Drought tolerance of any individual plant can vary from one region to the next so be sure to check your local extension service or local garden centers to see how a specific plant holds up in your region.  To be highly drought tolerant a plant needs to be in what it considers to be ideal conditions.  If the plant is not well suited to the sun, soil or site, then it may not be as healthy as possible.  If the plant is not in good health and growing vigorously, it will not hold up well in dry conditions.



Drought tolerant plants are usually quite insistent on well drained soil.  Heavy soil that retains water will kill a drought tolerant plant.  Loose soil allows the roots to spread and go deep.  Some organic matter in the soil helps to retain moisture in loose sandy soils.  When establishing a new drought tolerant plant it is very important to water deeply to encourage the roots to go deep to be most effective.  Mulch drought tolerant plants with shredded bark to reflect heat and help the soil to retain moisture.  And never over fertilize a drought tolerant plant, as a matter of fact most prefer little or no fertilizer at all.  Encouraging the plant to develop more blooms and foliage than it is meant to handle on its own will require more water, defeating the whole purpose of planting a drought tolerant perennial.

These are the truly drought tolerant perennials, the ones that are going to make it through the heat of summer in places that you cant reach with a hose.  Of course you can’t ignore them completely, these aren’t desert plants.  In prolonged periods of drought you need to get out there with a watering can.  Most drought tolerant plants would like at least a little drink each week.  And in the Midwest you also need to remember that planting areas along the street and even driveway may be high in salt and chemicals from snow plows.  Be sure to select salt tolerant plants for these areas.  But, these are tough and the most drought tolerant you will find.  You may also have noticed that these same plants are on just about every list of low maintenance perennials.  Drought tolerance and maintenance often go hand in hand.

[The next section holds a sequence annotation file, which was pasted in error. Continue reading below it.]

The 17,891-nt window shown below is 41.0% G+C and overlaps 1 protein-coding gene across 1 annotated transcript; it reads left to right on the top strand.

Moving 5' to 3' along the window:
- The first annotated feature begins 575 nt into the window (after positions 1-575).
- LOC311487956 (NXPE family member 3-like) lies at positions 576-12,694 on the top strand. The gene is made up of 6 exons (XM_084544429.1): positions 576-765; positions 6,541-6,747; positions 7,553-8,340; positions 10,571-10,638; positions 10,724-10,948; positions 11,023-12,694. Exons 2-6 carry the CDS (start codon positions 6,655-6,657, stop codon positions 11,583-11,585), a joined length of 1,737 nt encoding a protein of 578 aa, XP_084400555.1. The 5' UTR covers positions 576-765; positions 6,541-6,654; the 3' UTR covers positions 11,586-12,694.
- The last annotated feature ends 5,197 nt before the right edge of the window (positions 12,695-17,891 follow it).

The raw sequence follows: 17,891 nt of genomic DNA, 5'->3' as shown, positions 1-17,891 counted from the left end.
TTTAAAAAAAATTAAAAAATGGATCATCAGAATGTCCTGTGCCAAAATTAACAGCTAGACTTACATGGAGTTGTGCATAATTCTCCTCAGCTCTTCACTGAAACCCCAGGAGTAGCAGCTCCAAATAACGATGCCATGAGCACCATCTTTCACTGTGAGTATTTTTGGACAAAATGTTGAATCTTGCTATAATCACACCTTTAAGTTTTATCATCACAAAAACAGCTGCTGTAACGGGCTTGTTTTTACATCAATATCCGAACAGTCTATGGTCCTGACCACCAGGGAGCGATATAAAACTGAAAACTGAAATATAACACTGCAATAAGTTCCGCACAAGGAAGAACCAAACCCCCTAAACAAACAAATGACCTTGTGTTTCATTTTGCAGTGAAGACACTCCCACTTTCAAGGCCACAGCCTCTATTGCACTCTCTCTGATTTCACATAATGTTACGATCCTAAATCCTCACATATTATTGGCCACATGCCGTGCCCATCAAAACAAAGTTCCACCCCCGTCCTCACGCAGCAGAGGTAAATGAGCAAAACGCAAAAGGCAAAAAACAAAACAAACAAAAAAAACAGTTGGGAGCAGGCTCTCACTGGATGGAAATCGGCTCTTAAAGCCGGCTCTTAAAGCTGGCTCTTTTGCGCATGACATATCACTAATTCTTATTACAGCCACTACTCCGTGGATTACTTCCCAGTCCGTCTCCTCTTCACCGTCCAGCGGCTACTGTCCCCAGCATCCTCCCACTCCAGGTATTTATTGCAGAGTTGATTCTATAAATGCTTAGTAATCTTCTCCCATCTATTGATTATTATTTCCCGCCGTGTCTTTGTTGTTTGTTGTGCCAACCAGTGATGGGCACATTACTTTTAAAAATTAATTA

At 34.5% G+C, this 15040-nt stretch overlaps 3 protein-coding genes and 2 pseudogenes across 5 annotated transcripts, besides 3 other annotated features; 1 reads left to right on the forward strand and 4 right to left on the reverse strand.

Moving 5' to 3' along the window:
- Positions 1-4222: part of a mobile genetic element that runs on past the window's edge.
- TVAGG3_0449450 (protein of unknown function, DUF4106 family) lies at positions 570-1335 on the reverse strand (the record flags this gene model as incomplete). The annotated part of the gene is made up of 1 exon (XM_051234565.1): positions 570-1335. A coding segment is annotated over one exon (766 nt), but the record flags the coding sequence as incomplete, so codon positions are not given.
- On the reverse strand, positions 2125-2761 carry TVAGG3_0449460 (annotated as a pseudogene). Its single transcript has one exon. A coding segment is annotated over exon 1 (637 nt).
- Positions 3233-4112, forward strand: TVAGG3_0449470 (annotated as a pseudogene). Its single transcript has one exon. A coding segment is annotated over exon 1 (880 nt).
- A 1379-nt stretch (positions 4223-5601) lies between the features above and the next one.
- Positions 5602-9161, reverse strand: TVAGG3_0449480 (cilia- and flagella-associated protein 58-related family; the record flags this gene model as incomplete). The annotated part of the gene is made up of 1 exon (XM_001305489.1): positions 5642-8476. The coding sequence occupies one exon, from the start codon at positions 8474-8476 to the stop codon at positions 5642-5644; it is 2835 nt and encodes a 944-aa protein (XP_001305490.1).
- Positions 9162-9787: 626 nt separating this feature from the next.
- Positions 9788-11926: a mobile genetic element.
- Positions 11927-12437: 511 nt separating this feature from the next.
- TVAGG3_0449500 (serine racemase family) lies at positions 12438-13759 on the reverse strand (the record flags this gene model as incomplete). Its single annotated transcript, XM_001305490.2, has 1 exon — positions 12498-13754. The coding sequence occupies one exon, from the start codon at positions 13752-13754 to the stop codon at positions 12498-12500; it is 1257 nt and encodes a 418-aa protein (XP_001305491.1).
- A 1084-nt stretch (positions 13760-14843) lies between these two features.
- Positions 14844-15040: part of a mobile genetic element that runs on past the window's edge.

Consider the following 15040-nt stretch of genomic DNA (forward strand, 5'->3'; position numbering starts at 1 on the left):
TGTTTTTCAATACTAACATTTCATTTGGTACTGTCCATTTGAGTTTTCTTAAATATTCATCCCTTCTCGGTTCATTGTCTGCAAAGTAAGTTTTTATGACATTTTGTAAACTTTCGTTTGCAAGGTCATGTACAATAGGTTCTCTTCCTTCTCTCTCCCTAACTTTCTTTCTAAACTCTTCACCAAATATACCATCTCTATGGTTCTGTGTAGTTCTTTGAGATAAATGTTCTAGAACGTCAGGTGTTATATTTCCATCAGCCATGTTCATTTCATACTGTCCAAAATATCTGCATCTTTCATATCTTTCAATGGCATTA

Gaillardia Blanket Flower is a tough prairie plant that blooms all season until frost.  The sunny bloom colors are bright reds and yellows.  Full Sun, well drained average soil, very drought tolerant and salt tolerant..

Heliopsis helianthoides False Sunflower are naturals for a dry garden.  They are native to dry prairie and spread quite readily.  Blooms mid summer into fall.  Full Sun.

Achillea Yarrow puts up with heat and drought.  Flat clusters of colorful blooms spring into summer.  Full sun and well drained soil with low fertility.  Salt resistant.

Agastache Hyssop is a southwestern native but it will do well in cold climates, especially drier regions up to zone 5.  Tall spikes of tiny blue flowers from midsummer til fall, deadhead to encourage more blooming.  Full sun.

Sedum Stonecrop has dense succulent foliage with a wide variety of form.  Dense flowerheads bloom from midsummer into fall.  Very drought tolerant in well drained soil, does not like fertile soil.  Full sun, moderately salt tolerant.

Perovskia Russian Sage tolerates heat and drought, and loves poor soil.  The shrubby form with silvery blue flower spikes is a staple in roadside gardens.  Full sun to light shade.

Lavendula Lavender is native to the mountains of the Mediterranean where it grows in rocky soils.  It is very adaptable and very heat and drought tolerant.  Full sun, well drained dry soil.

Echinops Globe Thistle is native to the Mediterranean and reseeds readily in ideal conditions.  Globe Thistle produces large steel blue globes of blooms with gray green foliage.  Full Sun.